(SEPTEMBER 10, 2019) – The Presidential Anti-Corruption Commission (PACC) on Tuesday urged Senator Leila de Lima to explain some of the issues in the implementing rules and regulations (IRR) of the controversial good conduct time allowance (GCTA) law.
In an interview with One News’ Agenda, PACC Commissioner Manuelito Luna asked De Lima as well as former interior secretary Mar Roxas if the loopholes in the controversial law were intentional.
“I don’t know if it was done by Senator De Lima and Secretary Roxas on purpose or intentionally or it was just a pure mistake on their part. [But] ignorance of the law excuses no one,” he said.
Luna also scored the detained senator for excluding a vital provision in the IRR of the GCTA law, which states that heinous crime offenders are ineligible to early release on the basis of good behavior.
“Senator De Lima should explain to the nation why she did that so that everybody would know the
reason behind that,” the commissioner said, noting that the legal hiccups were taken advantage of by “unscrupulous” Bureau of Corrections (BuCor) officials who erroneously freed nearly 2,000 heinous crime convicts.
“If they did it intentionally, then that’s a crime. It’s very clear in the law, [bakit] mo pahihintulutan ‘yung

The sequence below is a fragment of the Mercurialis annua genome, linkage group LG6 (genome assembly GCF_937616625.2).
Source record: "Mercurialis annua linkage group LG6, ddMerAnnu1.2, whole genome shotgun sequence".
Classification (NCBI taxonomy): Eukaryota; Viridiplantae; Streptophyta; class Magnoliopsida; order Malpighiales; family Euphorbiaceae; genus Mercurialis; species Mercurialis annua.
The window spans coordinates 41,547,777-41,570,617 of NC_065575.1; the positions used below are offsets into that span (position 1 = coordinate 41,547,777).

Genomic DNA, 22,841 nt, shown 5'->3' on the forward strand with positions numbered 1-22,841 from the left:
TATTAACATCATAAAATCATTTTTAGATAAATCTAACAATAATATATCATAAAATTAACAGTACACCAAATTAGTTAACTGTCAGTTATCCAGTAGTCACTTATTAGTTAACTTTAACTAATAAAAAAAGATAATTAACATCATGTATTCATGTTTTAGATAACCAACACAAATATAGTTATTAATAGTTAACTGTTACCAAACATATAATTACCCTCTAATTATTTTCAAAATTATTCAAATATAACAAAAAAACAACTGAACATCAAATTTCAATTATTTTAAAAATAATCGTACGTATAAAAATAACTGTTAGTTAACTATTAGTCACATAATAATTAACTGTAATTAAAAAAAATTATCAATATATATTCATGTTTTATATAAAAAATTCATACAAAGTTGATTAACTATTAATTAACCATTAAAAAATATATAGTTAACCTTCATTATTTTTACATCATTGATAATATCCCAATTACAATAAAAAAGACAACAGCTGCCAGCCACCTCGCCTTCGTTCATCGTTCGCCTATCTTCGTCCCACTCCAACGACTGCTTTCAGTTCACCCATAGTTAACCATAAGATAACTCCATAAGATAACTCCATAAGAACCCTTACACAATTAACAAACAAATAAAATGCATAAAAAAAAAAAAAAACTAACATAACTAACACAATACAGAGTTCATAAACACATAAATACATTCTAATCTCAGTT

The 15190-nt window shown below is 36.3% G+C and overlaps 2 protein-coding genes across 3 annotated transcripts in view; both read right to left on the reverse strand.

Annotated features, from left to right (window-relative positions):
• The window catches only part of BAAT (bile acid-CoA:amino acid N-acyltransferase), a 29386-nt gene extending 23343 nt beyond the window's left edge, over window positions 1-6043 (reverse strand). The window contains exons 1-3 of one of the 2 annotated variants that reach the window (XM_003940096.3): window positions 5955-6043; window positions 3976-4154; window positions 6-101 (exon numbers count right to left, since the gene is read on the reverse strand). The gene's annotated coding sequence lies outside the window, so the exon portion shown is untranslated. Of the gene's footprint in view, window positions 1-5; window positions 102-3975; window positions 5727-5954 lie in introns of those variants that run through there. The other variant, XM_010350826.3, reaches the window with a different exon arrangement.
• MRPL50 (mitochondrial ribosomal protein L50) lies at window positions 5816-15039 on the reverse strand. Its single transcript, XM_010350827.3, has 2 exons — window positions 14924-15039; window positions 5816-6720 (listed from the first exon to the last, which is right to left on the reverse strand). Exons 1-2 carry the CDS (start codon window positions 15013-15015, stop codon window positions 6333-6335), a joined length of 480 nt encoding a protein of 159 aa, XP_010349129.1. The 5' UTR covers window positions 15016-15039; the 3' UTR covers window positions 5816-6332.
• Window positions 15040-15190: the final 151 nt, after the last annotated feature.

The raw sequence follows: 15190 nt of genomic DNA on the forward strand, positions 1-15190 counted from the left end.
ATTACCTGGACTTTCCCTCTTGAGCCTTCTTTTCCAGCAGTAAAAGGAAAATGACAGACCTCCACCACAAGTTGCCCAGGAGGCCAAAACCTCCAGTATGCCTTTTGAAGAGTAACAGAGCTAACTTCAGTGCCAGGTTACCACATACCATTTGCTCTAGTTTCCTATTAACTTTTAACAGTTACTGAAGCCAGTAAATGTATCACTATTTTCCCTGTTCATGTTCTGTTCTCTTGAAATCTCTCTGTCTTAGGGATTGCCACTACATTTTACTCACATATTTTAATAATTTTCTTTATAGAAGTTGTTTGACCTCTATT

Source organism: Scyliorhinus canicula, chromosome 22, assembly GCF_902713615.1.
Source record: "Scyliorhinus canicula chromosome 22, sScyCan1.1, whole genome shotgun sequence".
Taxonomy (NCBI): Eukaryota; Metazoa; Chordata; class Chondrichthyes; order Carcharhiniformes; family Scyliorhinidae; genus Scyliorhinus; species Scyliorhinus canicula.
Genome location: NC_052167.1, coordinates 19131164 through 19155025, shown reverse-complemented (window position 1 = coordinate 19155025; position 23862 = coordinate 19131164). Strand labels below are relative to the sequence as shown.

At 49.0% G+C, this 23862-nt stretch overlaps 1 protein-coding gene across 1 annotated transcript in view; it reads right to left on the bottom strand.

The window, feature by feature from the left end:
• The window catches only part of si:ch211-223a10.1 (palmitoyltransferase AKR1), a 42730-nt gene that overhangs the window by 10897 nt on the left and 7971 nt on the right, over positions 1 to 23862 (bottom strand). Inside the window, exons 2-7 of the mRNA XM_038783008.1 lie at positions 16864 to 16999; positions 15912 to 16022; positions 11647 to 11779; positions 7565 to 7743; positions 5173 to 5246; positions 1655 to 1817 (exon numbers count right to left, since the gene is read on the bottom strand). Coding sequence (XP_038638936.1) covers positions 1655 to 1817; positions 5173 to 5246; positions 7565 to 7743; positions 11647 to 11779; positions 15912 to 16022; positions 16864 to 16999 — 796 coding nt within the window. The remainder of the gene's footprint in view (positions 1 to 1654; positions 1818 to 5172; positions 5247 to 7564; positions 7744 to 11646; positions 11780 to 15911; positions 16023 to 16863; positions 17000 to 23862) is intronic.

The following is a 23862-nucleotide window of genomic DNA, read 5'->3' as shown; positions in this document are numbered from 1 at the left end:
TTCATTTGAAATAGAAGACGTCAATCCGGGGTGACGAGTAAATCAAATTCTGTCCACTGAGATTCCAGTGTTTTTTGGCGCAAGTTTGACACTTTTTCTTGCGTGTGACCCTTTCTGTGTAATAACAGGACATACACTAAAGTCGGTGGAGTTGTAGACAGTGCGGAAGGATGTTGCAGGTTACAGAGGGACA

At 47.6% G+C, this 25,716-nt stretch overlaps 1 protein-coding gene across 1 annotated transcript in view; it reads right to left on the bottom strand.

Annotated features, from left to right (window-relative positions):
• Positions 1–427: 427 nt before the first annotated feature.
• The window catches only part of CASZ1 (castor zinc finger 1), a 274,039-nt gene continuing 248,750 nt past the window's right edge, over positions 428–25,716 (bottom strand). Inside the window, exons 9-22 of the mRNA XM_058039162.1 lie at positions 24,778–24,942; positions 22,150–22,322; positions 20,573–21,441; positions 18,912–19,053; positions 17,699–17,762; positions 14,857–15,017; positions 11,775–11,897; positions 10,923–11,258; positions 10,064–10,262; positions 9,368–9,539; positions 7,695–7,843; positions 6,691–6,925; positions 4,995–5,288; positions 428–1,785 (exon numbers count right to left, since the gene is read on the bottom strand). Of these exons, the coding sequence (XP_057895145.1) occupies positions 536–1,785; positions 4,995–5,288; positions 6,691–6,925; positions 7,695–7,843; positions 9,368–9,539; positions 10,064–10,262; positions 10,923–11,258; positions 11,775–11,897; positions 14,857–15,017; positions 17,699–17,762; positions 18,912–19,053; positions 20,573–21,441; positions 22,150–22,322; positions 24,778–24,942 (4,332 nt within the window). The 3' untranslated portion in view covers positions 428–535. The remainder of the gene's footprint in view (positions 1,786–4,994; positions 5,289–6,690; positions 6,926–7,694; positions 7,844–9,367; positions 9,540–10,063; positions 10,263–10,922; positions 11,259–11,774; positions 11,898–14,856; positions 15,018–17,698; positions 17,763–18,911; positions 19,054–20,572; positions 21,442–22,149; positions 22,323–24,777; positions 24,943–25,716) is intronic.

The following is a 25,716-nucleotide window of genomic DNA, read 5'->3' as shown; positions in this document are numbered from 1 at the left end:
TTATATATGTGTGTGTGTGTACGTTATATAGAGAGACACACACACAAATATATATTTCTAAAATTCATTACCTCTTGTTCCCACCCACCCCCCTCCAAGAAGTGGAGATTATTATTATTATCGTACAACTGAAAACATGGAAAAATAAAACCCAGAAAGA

prisoners like Sanchez na ma-release? So there must be something there, kaya nga iniimbestigahan namin ‘yung possible corruption,” Luna told One News.
Section 1 of the Republic Act 10592 bans recidivists, habitual delinquents, escapees and persons charged with heinous crimes from the privilege of early release on the basis of good conduct.
In 2015, the Justice department issued the Department Order No. 953, which states that a prisoner sentenced to life imprisonment or reclusion perpetua can only be released upon the approval not just of the BuCor chief but also of the justice secretary.
Interior Secretary Eduardo Año earlier claimed that De Lima and Roxas failed to “scrutinize well” the law while they were crafting the manual for its implementation, opening doors for varied interpretations of some provisions.
The Department of Interior and Local Government and the DOJ have temporarily suspended the processing of GCTA requests to give way to the review of the law’s IRR.
The review, which started last August 29, is expected to end on Thursday, September 12. (Winona Sadia/AAD)